No stone has been left unturned in transforming the Toyota GR Yaris from a humble city car to a turbocharged, all-wheel drive rally car for the road.
Scheduled to land in Australia in Q4 2020, the GR Yaris will occupy a unique segment of the market, its size putting it in line with the likes of the Ford Fiesta ST, Renault Sport Clio RS200 and VW Polo GTI but with far greater power and performance.
Will it come with a price tag to match? Time will tell, as Toyota Australia is keeping tight-lipped on cost, Vice President of Sales and Marketing Sean Hanley stating only “We understand that the car's got to be attainable.”
The hot Yaris will be the second Gazoo Racing product to be made available in Australia but, unlike the Supra, will not be limited in production. “This won't be a car that will be short of supply in Australia,” says Hanley.
Powering the GR Yaris is a bespoke 1.6-litre turbocharged three-cylinder. Final power and torque figures are yet to be confirmed, but Toyota claims it will produce more than 185kW/350Nm.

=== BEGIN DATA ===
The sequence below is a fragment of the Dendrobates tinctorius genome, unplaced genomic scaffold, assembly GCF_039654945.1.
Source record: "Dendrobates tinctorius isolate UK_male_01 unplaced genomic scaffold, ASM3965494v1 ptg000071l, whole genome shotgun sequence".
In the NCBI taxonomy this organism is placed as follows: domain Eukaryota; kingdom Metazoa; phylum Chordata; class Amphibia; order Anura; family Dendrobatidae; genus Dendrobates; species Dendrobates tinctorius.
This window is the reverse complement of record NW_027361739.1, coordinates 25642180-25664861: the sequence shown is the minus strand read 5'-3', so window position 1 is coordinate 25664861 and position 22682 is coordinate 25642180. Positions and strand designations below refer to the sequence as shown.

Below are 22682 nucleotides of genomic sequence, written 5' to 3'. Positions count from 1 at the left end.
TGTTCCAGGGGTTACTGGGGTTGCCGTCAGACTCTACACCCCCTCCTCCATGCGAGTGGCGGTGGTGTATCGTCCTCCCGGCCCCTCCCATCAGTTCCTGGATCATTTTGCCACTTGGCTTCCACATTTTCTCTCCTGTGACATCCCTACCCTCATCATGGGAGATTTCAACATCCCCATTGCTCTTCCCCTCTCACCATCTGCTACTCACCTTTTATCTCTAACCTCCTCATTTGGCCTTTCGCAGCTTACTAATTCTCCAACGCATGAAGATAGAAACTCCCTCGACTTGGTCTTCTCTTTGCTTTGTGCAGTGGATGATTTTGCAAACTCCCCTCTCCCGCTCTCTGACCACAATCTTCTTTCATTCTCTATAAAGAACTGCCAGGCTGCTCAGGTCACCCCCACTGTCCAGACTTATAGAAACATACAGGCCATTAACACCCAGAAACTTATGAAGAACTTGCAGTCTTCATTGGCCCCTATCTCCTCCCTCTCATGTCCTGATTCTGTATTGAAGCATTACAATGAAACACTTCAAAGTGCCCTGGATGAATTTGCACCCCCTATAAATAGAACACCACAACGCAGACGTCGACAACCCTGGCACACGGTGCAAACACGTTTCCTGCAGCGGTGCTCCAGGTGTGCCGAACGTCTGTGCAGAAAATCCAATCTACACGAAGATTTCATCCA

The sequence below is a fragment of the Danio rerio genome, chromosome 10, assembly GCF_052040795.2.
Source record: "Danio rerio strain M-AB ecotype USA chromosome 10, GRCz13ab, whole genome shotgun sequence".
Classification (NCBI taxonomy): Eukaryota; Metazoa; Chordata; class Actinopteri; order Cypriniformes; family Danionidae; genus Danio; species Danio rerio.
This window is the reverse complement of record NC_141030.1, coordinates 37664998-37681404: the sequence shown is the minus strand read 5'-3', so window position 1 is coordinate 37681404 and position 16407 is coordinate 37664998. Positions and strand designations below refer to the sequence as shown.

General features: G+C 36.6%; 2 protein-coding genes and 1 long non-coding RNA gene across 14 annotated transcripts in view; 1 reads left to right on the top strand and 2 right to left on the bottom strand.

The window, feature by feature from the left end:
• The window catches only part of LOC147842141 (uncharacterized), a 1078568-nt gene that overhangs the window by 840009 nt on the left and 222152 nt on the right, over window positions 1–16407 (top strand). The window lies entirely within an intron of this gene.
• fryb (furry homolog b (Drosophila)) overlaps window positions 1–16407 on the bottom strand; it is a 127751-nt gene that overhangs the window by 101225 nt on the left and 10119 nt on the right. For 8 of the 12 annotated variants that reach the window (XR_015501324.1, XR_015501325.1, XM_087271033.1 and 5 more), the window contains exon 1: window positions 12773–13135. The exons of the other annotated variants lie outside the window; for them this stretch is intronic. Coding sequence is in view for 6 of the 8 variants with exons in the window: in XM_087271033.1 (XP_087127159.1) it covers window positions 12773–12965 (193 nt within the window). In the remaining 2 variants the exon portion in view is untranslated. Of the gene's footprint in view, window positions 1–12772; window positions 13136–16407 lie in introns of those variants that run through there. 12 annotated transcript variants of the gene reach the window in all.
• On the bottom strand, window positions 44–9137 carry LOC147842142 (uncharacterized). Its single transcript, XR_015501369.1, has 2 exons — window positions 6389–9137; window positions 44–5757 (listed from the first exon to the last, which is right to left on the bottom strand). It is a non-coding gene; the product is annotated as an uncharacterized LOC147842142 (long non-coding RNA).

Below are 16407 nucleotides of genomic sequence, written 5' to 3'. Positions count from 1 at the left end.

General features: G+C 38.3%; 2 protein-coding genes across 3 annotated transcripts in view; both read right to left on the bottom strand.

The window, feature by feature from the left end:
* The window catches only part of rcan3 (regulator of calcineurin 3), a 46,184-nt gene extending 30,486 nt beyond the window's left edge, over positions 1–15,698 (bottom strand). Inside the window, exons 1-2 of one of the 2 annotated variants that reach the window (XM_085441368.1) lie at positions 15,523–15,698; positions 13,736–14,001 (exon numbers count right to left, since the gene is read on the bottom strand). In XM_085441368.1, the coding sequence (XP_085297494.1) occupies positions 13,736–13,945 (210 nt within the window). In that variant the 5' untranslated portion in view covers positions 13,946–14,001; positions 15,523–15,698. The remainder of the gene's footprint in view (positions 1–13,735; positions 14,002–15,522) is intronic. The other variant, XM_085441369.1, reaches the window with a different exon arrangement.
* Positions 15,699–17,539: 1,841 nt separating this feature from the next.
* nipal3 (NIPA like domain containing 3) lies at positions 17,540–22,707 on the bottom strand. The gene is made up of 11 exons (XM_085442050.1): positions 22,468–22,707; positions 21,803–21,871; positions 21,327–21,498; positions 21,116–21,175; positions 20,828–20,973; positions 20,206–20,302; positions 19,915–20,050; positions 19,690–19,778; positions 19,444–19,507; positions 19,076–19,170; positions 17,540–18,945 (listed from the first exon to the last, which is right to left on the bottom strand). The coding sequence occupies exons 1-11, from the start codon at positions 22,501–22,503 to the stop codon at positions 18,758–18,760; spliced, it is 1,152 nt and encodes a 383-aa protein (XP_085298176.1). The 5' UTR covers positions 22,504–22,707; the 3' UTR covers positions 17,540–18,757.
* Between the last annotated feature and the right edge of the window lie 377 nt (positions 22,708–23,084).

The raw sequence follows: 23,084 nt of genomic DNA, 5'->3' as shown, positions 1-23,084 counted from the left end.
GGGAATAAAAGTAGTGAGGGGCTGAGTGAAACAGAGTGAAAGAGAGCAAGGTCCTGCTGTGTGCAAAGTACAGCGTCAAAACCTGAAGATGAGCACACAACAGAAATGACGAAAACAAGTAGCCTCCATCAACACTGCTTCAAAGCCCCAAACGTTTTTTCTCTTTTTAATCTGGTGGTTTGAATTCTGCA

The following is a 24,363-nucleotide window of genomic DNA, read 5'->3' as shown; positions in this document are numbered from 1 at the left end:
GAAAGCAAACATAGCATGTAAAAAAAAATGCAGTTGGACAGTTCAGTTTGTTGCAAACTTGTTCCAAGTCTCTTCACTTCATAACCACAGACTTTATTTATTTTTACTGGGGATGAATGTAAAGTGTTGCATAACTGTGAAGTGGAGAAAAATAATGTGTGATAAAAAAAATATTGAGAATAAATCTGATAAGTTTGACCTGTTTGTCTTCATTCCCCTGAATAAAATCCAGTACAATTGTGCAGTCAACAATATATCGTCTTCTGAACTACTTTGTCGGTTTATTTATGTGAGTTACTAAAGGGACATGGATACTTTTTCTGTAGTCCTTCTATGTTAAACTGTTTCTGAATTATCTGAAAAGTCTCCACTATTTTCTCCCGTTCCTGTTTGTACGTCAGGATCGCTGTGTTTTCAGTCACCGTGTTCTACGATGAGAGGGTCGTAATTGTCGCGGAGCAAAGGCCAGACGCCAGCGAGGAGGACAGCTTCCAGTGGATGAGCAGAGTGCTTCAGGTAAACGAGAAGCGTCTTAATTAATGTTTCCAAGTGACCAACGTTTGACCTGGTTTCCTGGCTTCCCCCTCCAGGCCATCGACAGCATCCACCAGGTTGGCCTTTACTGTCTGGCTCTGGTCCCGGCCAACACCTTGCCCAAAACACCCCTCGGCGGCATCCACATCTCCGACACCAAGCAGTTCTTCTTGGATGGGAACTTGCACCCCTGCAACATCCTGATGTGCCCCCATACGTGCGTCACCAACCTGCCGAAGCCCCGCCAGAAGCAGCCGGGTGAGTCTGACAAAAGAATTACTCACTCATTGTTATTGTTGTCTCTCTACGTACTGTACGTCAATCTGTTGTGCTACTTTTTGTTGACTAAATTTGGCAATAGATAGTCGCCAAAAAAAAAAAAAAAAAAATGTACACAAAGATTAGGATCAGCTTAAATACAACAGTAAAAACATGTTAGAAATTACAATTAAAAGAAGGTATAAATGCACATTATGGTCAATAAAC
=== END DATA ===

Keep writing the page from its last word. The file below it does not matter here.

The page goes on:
The engine uses a ball-bearing turbo for improved response and direct and port injection, with the redline set at 7000rpm. A six-speed manual is the only available gearbox, with 0-100km/h expected to take less than six seconds.
MOTOR review: GR Yaris prototype driven!
All-wheel drive is standard, the Yaris using an electro-mechanically controlled clutch pack to distribute drive between the front and rear axles. Drive is nominally split 60:40 (front:rear) in Normal, 30:70 in Sport and 50:50 in Track, but 100 per cent of drive can be sent front or rear depending on the circumstances.
Wheels are 18s shod in 225/40 Dunlop SP Sport Maxx 050 tyres, while the front brakes are claimed to be larger than those on the Supra (so at least 348mm). Toyota won't yet provide exact rotor sizes, but there are four-piston calipers at the front and two-pistons at the rear.
The bodyshell is three-door, the only Yaris to be configured thus, with the roofline dropped 95mm, both measures aimed at providing a stiffer, more aerodynamic base for Toyota’s next World Rally Car. The roof is carbon fibre and the doors, bonnet and hatch are aluminium.
A Performance Pack is available overseas, consisting of Torsen limited-slip differentials front and rear, Michelin Pilot Sport 4 S tyres in place of the regular Dunlops and revised damper settings to match, but Toyota Australia has no plans to offer it locally.
You can read our prototype review of the Toyota GR Yaris here and we'll bring you further news regarding pricing and local specification closer to its Australian launch.